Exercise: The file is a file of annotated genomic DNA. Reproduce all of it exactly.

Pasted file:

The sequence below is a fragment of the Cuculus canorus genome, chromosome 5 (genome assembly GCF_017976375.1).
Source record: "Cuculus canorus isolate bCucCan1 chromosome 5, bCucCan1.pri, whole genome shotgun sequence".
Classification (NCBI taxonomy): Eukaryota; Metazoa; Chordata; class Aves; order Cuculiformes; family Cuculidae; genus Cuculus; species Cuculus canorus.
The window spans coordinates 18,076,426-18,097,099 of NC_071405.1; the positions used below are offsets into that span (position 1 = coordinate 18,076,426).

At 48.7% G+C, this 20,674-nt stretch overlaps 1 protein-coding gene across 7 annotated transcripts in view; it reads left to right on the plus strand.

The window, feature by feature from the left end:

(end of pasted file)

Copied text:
The sequence below is a fragment of the Cuculus canorus genome, chromosome 5 (genome assembly GCF_017976375.1).
Source record: "Cuculus canorus isolate bCucCan1 chromosome 5, bCucCan1.pri, whole genome shotgun sequence".
Classification (NCBI taxonomy): Eukaryota; Metazoa; Chordata; class Aves; order Cuculiformes; family Cuculidae; genus Cuculus; species Cuculus canorus.
The window spans coordinates 18,076,426-18,097,099 of NC_071405.1; the positions used below are offsets into that span (position 1 = coordinate 18,076,426).

At 48.7% G+C, this 20,674-nt stretch overlaps 1 protein-coding gene across 7 annotated transcripts in view; it reads left to right on the plus strand.

The window, feature by feature from the left end: